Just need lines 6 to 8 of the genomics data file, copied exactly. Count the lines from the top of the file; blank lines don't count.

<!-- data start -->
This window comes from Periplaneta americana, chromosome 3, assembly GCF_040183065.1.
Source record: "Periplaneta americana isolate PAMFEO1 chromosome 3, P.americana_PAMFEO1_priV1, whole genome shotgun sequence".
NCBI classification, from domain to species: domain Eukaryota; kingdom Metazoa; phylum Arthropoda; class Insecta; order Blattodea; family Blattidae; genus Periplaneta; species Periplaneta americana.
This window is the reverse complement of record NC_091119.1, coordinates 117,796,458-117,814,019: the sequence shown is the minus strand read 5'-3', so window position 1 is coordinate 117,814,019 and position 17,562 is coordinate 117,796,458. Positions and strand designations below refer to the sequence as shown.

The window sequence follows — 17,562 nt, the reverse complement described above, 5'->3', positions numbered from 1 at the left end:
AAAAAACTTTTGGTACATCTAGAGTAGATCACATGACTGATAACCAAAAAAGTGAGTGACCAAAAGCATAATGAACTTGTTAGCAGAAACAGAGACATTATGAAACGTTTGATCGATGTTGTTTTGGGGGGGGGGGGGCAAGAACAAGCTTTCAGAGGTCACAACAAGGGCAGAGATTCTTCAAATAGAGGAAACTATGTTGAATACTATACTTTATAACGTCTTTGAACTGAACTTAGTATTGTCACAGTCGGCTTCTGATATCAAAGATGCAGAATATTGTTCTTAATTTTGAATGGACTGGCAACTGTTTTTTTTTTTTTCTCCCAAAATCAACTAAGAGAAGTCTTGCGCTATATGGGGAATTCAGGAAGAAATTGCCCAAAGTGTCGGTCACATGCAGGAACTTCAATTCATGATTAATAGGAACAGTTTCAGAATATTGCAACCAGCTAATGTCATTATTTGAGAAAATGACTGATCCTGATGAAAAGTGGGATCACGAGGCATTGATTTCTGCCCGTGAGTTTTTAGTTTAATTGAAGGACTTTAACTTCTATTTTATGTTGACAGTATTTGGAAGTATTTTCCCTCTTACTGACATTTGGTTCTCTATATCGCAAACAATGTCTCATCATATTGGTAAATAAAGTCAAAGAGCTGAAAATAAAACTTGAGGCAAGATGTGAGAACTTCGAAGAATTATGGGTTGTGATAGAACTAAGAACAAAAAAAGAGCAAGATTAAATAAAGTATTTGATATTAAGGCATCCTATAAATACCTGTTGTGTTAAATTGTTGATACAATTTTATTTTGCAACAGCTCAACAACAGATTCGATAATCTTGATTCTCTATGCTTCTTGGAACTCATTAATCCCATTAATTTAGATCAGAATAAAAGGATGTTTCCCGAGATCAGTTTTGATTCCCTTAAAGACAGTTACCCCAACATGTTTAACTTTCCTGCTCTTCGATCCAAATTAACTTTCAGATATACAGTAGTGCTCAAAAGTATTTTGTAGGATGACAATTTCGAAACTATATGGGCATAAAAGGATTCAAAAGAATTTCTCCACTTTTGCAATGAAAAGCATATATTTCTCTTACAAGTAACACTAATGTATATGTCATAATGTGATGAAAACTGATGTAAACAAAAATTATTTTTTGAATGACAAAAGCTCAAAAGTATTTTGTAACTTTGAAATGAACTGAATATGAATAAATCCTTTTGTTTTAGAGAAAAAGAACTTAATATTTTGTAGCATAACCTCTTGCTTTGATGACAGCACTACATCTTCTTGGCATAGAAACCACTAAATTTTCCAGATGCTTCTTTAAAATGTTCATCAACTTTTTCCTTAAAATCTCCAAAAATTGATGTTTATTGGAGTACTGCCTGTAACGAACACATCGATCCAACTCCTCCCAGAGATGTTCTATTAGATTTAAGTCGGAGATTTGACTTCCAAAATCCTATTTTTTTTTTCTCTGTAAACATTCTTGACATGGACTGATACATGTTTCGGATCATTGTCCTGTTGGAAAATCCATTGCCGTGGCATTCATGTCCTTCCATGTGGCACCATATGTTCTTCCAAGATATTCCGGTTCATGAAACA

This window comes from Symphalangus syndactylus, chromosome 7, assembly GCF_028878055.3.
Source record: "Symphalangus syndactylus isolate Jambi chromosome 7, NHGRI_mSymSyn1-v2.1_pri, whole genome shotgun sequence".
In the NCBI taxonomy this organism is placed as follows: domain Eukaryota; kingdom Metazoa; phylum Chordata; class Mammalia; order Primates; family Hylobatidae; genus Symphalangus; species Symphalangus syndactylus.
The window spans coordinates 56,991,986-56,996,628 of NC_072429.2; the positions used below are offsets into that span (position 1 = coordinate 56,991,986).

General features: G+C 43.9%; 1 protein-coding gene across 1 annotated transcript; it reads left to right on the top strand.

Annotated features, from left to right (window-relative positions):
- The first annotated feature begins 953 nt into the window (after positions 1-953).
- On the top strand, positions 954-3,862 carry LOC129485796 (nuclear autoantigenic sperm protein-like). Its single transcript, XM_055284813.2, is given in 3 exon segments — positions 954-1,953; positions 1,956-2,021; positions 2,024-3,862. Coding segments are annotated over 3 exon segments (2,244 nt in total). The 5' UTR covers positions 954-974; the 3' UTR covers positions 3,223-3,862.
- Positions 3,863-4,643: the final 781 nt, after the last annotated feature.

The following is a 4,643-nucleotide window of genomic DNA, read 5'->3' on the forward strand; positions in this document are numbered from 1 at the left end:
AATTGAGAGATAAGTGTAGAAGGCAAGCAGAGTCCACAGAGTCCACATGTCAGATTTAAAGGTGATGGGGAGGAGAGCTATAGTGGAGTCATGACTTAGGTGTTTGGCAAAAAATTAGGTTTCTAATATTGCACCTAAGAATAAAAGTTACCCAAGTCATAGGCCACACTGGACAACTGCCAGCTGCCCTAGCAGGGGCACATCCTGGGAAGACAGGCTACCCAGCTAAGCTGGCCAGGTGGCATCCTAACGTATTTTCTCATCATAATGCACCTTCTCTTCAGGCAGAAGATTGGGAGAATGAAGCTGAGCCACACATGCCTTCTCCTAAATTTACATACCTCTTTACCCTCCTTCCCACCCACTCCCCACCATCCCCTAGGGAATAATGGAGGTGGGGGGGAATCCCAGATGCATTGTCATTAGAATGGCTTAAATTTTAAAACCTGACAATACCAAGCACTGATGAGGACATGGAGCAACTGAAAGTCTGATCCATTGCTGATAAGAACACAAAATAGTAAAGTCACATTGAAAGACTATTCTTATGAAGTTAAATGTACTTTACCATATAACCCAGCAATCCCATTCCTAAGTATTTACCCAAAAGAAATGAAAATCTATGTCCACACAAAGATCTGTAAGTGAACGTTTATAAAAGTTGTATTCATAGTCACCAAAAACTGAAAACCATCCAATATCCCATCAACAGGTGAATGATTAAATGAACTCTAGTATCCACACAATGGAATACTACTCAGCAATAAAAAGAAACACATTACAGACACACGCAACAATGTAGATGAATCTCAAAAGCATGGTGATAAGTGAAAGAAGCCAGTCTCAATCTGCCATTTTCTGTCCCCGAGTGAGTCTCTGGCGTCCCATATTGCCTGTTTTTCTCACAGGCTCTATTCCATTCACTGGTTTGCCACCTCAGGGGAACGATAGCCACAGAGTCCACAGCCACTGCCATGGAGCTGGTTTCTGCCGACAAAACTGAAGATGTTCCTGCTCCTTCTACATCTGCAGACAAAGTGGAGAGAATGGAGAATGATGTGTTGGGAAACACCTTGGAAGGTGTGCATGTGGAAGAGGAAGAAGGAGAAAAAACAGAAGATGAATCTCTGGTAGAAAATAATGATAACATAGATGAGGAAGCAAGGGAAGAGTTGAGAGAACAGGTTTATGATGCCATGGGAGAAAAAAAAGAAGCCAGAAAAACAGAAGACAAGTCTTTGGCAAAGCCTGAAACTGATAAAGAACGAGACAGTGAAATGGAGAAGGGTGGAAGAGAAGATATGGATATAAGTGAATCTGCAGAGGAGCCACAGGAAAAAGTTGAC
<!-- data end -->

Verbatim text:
AAAAAACTTTTGGTACATCTAGAGTAGATCACATGACTGATAACCAAAAAAGTGAGTGACCAAAAGCATAATGAACTTGTTAGCAGAAACAGAGACATTATGAAACGTTTGATCGATGTTGTTTTGGGGGGGGGGGGGCAAGAACAAGCTTTCAGAGGTCACAACAAGGGCAGAGATTCTTCAAATAGAGGAAACTATGTTGAATACTATACTTTATAACGTCTTTGAACTGAACTTAGTATTGTCACAGTCGGCTTCTGATATCAAAGATGCAGAATATTGTTCTTAATTTTGAATGGACTGGCAACTGTTTTTTTTTTTTTCTCCCAAAATCAACTAAGAGAAGTCTTGCGCTATATGGGGAATTCAGGAAGAAATTGCCCAAAGTGTCGGTCACATGCAGGAACTTCAATTCATGATTAATAGGAACAGTTTCAGAATATTGCAACCAGCTAATGTCATTATTTGAGAAAATGACTGATCCTGATGAAAAGTGGGATCACGAGGCATTGATTTCTGCCCGTGAGTTTTTAGTTTAATTGAAGGACTTTAACTTCTATTTTATGTTGACAGTATTTGGAAGTATTTTCCCTCTTACTGACATTTGGTTCTCTATATCGCAAACAATGTCTCATCATATTGGTAAATAAAGTCAAAGAGCTGAAAATAAAACTTGAGGCAAGATGTGAGAACTTCGAAGAATTATGGGTTGTGATAGAACTAAGAACAAAAAAAGAGCAAGATTAAATAAAGTATTTGATATTAAGGCATCCTATAAATACCTGTTGTGTTAAATTGTTGATACAATTTTATTTTGCAACAGCTCAACAACAGATTCGATAATCTTGATTCTCTATGCTTCTTGGAACTCATTAATCCCATTAATTTAGATCAGAATAAAAGGATGTTTCCCGAGATCAGTTTTGATTCCCTTAAAGACAGTTACCCCAACATGTTTAACTTTCCTGCTCTTCGATCCAAATTAACTTTCAGATATACAGTAGTGCTCAAAAGTATTTTGTAGGATGACAATTTCGAAACTATATGGGCATAAAAGGATTCAAAAGAATTTCTCCACTTTTGCAATGAAAAGCATATATTTCTCTTACAAGTAACACTAATGTATATGTCATAATGTGATGAAAACTGATGTAAACAAAAATTATTTTTTGAATGACAAAAGCTCAAAAGTATTTTGTAACTTTGAAATGAACTGAATATGAATAAATCCTTTTGTTTTAGAGAAAAAGAACTTAATATTTTGTAGCATAACCTCTTGCTTTGATGACAGCACTACATCTTCTTGGCATAGAAACCACTAAATTTTCCAGATGCTTCTTTAAAATGTTCATCAACTTTTTCCTTAAAATCTCCAAAAATTGATGTTTATTGGAGTACTGCCTGTAACGAACACATCGATCCAACTCCTCCCAGAGATGTTCTATTAGATTTAAGTCGGAGATTTGACTTCCAAAATCCTATTTTTTTTTTCTCTGTAAACATTCTTGACATGGACTGATACATGTTTCGGATCATTGTCCTGTTGGAAAATCCATTGCCGTGGCATTCATGTCCTTCCATGTGGCACCATATGTTCTTCCAAGATATTCCGGTTCATGAAACA

This window comes from Symphalangus syndactylus, chromosome 7, assembly GCF_028878055.3.
Source record: "Symphalangus syndactylus isolate Jambi chromosome 7, NHGRI_mSymSyn1-v2.1_pri, whole genome shotgun sequence".